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Ben Norris
As the show’s main headliner, Ben Norris’ explosive stand-up routine made for a fantastic finish to the night, brimming with intelligent and penetrative observations on British culture and life as a father. Weaving his material with some brilliant moments of crowd-work, his deliciously confident, likeable energy lifted the show to new heights, and made for some fantastic moments of crowd-work with the crowd, particularly when he found himself struggling to understand sections of his predominantly Glaswegian audience. In one brilliant moment, after failing to understand a woman’s name in the front row (referencing her as “Laun” instead of “Lauren”), he developed this incomprehension into a clever joke on how much easier life must be in Glasgow when you just remove the middle of each word. Bringing a rock-star dynamism to the venue, Norris truly shone as the show’s headliner.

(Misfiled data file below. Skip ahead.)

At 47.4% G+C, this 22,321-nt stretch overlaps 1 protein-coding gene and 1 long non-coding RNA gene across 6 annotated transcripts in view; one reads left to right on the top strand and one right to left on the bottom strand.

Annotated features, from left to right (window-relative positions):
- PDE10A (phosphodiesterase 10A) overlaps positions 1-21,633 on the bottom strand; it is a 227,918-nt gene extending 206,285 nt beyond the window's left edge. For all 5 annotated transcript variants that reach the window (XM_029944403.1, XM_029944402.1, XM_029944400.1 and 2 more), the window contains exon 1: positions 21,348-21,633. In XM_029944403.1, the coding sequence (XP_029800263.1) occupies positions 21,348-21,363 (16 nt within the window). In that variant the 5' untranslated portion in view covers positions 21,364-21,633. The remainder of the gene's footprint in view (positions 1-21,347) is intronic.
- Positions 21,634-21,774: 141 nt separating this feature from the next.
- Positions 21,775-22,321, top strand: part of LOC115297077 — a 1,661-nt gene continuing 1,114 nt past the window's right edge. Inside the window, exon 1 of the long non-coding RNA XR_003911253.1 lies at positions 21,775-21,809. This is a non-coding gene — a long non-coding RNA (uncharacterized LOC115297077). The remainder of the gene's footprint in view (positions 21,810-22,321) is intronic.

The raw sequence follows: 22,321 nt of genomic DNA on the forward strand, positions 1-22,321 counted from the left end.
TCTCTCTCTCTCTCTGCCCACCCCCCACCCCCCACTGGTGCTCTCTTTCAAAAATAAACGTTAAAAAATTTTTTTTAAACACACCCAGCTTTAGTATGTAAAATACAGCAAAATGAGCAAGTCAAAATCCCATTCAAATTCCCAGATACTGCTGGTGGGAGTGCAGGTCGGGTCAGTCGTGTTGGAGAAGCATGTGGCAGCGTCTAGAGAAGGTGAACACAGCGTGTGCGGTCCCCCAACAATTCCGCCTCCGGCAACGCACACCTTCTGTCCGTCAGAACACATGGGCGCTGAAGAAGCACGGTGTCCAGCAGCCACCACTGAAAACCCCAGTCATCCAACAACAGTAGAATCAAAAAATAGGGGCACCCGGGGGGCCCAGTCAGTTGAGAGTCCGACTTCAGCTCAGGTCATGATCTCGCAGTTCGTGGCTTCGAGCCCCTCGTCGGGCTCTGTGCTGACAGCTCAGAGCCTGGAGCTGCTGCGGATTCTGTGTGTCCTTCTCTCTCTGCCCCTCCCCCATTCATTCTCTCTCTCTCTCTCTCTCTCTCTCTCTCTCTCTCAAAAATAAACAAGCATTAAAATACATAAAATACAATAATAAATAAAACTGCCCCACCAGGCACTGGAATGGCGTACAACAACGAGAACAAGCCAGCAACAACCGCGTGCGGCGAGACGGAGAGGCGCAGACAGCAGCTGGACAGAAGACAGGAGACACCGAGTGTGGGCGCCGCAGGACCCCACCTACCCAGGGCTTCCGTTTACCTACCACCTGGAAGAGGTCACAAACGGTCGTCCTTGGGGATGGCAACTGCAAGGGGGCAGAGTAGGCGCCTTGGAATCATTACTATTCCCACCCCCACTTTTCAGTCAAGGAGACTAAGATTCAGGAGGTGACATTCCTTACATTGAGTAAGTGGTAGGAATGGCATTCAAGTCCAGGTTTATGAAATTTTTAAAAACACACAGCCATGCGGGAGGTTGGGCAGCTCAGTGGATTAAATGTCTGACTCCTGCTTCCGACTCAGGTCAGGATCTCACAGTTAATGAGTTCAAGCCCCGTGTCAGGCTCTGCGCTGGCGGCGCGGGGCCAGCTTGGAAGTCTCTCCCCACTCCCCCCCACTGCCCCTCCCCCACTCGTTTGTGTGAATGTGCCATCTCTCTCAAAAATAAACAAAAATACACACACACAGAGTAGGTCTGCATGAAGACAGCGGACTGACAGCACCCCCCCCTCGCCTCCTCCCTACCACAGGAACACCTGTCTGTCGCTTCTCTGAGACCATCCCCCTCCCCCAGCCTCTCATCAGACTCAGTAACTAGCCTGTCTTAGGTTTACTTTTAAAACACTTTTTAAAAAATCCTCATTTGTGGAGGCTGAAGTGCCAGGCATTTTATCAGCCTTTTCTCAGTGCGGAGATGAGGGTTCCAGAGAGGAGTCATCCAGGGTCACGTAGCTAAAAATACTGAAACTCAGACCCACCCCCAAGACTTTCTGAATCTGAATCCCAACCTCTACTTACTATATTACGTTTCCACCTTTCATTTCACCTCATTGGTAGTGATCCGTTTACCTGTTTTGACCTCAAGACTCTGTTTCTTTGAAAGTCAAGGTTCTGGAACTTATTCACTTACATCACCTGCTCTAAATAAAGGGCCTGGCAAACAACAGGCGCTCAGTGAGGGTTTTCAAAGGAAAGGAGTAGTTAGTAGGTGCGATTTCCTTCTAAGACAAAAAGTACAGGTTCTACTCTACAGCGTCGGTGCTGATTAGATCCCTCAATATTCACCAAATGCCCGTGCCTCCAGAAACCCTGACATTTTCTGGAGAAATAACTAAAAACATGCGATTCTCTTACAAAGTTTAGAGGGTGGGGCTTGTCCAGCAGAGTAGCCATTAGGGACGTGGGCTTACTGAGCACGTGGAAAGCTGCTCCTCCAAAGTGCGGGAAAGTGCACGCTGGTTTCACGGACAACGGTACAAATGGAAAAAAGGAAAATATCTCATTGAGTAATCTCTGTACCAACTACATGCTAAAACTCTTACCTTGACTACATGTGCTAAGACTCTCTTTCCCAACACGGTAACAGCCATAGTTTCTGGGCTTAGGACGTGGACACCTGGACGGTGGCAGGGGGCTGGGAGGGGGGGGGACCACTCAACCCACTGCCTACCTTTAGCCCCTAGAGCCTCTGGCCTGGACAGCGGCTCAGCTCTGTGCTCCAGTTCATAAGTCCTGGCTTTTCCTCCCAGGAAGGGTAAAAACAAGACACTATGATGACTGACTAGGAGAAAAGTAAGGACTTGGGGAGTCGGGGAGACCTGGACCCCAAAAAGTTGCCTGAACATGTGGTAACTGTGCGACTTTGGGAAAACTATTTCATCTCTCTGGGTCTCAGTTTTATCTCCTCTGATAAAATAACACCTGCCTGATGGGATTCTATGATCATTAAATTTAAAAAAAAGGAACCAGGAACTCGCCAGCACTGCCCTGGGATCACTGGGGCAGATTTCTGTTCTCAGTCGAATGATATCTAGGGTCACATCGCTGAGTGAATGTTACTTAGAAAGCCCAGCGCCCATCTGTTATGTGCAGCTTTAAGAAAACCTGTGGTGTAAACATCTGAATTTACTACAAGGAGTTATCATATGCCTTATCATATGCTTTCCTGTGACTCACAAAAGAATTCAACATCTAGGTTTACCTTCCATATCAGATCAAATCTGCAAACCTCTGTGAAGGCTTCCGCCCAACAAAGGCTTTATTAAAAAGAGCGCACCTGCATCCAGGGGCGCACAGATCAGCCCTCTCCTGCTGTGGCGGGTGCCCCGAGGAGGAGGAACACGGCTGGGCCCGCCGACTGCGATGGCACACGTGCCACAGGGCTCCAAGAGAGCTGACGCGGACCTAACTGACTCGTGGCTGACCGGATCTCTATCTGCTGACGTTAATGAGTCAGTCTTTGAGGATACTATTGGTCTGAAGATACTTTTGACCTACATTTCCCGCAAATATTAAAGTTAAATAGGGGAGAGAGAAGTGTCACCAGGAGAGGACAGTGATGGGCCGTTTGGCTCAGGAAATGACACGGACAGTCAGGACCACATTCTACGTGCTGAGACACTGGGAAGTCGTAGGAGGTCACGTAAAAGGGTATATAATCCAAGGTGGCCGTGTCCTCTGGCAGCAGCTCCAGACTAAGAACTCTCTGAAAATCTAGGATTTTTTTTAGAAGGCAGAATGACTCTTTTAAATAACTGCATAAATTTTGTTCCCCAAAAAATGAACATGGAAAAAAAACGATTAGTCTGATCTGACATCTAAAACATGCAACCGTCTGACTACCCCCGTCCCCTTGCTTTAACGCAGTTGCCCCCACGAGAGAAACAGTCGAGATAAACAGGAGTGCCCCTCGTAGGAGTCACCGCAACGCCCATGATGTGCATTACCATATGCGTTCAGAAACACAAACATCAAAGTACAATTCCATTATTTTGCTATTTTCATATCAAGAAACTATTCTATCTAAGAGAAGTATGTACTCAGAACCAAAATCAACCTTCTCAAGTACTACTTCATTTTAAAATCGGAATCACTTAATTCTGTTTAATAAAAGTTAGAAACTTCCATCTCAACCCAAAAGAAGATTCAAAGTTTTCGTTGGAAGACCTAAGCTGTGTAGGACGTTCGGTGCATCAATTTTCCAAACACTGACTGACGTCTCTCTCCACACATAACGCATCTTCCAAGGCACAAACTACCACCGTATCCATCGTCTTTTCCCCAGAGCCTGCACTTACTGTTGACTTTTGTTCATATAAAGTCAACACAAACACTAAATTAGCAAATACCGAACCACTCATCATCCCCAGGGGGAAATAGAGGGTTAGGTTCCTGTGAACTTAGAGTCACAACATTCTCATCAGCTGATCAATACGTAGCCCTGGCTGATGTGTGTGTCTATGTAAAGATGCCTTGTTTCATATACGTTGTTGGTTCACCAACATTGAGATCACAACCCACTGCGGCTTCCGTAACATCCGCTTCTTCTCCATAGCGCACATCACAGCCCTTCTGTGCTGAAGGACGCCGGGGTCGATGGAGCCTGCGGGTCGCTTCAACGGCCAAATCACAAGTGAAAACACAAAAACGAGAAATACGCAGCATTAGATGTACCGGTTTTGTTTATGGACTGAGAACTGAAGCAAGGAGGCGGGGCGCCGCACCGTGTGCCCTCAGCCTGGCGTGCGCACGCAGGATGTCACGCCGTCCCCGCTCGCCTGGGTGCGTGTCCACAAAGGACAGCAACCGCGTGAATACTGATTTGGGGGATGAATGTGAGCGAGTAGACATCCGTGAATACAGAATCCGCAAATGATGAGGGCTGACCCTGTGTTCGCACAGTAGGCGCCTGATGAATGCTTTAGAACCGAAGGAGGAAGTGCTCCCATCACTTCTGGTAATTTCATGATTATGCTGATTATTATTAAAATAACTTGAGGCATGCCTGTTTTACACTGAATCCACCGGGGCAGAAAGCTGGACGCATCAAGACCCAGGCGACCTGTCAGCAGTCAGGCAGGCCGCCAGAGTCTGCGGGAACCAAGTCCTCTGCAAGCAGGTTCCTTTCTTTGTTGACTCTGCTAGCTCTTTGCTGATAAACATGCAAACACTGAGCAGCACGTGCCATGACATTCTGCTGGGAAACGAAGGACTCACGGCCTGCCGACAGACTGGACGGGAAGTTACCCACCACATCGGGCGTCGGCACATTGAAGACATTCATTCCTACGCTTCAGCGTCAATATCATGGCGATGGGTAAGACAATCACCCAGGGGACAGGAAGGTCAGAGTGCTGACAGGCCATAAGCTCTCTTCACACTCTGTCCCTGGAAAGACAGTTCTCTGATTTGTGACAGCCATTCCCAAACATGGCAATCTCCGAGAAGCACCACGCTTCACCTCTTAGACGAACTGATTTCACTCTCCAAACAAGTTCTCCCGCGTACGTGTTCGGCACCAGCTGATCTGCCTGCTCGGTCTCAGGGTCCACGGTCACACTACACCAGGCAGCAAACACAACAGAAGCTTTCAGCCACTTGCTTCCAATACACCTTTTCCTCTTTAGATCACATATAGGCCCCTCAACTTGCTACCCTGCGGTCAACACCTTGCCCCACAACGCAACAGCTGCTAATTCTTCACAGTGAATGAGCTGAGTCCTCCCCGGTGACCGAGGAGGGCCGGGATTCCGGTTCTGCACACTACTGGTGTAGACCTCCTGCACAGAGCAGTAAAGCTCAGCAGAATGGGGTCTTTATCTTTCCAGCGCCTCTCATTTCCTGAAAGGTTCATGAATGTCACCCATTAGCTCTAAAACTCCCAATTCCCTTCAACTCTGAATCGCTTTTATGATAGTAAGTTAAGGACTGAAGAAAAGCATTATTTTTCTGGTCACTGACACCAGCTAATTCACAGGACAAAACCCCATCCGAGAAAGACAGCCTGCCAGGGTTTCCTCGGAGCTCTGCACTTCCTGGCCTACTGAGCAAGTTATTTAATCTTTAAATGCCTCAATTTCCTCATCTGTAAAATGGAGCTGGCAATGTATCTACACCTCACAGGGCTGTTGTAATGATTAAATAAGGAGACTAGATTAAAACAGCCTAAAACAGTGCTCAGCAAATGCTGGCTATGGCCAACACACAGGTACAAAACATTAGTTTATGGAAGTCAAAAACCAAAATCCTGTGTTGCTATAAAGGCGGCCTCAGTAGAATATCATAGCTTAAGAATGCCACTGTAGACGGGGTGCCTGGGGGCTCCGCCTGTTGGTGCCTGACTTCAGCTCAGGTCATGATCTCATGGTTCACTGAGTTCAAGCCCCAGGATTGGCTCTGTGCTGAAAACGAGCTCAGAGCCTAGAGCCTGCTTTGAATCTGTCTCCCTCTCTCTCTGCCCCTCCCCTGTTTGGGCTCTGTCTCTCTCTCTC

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Main Stage at Friday Night Comedy